Even with the blessed amount of rain that had fallen, agricultural problems remained widespread. Mismanagement of land had led to a significant amount of water running off and causing floods instead of percolating into the ground. Even so, it had been a record harvest for the region and people would have likely been able to survive on the domestic harvest. Things were not as good in the west however, as Gaddafi had ordered his soldiers to fire upon anyone trying to flee to Tunisia, as well as on any refugee boats brave enough to try to cross over from Europe. Countless Italian boats were sunk during the early months and many refugees braving the conditions of the sea found a watery grave awaiting them.

In a year where every region of Libya recorded record harvests, the nation faced famine. The majority of the nation's food had been imported, and now without international trade, starvation began to set in. Gaddafi's soldiers forcefully took the harvests of the east and diverted them to the west - thus leaving the region of Barqah in an immensely precarious position. It was in these conditions that the first riots of Benghazi began. Riots had grown depressingly commonplace in the west but the rain bounty had given people hope that they would manage to pull through, but this was not to be.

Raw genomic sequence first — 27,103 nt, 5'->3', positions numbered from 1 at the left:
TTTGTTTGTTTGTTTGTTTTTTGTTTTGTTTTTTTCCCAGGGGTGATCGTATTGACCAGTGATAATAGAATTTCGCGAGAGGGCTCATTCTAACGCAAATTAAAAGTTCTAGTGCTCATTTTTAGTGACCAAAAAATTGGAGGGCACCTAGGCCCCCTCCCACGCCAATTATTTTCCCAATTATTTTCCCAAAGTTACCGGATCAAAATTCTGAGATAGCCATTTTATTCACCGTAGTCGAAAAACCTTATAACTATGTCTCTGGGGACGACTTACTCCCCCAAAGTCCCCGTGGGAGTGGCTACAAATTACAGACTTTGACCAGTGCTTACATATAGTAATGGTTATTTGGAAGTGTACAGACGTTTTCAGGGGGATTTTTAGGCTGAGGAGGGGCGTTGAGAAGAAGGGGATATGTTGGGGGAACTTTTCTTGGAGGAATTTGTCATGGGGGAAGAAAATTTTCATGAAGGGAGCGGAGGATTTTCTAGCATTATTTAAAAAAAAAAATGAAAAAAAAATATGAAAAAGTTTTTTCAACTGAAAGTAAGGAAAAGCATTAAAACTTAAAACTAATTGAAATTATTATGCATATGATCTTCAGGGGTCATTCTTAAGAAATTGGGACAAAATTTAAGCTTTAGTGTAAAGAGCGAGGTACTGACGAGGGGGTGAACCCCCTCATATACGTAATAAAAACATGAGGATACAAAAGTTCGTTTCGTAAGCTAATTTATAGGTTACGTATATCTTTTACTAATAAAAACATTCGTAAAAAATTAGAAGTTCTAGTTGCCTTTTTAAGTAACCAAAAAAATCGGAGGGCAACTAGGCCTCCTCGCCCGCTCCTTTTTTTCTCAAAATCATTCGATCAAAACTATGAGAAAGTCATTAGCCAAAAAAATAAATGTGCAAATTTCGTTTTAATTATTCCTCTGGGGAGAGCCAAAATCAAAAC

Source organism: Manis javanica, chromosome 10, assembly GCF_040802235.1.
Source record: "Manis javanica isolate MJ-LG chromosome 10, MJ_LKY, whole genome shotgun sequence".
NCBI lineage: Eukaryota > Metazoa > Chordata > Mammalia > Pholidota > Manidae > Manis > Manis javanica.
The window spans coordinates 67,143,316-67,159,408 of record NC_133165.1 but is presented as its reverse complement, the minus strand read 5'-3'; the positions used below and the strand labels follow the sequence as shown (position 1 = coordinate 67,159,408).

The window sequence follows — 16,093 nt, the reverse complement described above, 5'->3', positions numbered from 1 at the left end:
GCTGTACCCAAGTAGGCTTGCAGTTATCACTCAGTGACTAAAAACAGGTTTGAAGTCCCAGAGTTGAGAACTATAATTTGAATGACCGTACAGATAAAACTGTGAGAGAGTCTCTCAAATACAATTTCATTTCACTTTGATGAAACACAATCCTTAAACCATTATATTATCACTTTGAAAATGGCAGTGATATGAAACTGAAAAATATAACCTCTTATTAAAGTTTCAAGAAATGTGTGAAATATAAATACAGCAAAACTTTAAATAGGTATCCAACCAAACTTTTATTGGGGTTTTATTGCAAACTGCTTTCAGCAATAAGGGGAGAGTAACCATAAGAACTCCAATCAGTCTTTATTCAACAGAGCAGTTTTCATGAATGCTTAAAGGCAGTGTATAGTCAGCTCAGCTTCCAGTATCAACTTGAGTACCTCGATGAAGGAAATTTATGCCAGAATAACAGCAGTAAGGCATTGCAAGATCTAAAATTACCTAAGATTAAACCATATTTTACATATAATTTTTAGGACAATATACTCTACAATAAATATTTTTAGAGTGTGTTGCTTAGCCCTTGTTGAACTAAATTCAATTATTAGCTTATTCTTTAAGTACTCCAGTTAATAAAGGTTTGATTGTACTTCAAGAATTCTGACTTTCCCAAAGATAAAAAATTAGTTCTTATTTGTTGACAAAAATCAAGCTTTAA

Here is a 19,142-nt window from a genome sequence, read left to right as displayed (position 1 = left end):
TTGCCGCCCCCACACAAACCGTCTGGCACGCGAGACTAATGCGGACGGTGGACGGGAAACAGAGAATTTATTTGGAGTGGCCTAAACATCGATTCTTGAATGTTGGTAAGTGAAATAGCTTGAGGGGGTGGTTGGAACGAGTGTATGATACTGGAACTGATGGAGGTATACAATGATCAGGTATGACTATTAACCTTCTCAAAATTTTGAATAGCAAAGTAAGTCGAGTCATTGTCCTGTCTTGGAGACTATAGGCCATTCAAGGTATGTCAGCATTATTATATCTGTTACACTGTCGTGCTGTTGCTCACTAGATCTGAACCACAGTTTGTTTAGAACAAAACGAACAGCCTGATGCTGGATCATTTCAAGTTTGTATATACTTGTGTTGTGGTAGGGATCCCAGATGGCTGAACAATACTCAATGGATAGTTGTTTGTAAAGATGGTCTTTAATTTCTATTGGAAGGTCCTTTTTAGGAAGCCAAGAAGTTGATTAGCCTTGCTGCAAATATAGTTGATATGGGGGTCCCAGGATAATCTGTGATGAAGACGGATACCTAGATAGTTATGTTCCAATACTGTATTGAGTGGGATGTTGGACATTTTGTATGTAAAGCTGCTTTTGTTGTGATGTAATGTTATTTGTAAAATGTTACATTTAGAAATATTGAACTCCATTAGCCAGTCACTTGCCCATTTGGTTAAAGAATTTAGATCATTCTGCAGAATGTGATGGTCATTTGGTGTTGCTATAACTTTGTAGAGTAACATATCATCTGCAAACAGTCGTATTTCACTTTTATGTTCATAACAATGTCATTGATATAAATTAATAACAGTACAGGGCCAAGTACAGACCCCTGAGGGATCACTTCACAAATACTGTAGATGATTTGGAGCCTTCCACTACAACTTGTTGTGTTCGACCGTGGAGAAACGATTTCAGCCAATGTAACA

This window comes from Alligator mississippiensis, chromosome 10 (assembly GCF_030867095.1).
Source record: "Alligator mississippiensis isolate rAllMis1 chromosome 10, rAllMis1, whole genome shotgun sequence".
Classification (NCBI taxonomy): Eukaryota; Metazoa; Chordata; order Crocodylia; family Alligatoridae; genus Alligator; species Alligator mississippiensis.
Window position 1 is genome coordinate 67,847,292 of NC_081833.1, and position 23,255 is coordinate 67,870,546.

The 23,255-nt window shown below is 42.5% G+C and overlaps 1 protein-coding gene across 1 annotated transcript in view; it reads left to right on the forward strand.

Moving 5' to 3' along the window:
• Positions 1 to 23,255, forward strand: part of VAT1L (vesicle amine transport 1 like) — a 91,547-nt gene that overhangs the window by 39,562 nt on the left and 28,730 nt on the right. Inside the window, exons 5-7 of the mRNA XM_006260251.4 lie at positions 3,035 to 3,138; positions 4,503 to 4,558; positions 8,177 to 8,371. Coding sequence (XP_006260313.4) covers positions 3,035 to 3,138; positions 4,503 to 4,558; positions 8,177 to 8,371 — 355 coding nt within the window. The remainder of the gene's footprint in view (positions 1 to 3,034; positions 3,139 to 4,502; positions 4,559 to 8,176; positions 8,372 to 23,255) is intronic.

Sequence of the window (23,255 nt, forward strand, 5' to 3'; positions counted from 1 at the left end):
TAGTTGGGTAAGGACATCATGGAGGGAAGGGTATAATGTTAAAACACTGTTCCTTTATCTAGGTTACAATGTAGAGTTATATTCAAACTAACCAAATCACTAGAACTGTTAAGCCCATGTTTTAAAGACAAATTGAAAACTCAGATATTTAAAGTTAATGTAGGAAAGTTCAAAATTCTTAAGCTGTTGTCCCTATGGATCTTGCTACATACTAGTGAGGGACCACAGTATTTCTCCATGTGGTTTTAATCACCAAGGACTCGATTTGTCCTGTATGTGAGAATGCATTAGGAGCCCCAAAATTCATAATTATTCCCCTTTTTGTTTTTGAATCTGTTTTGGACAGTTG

And thus the stage was set for the army to pull a coup on the man who had come to power 14 years ago in the same manner. Throughout the chaos, Gaddafi had attempted to try to secure food from the neighbouring nation of Egypt in exchange for oil but talks fell through when the government of Egypt was overthrown. This failure, along with numerous others, were blamed on the leader as the army pulled the coup.

However, Gaddafi had been tipped off about the possibility of such an event and was prepared. Mere minutes before the plotters made their move, Gaddafi was spirited away before joining an armoured convoy and heading to Sirte. Much of the army loyal to him followed once they heard their leader had fled to his hometown and this made it impossible for the new government to launch air strikes to hunt down Gaddafi.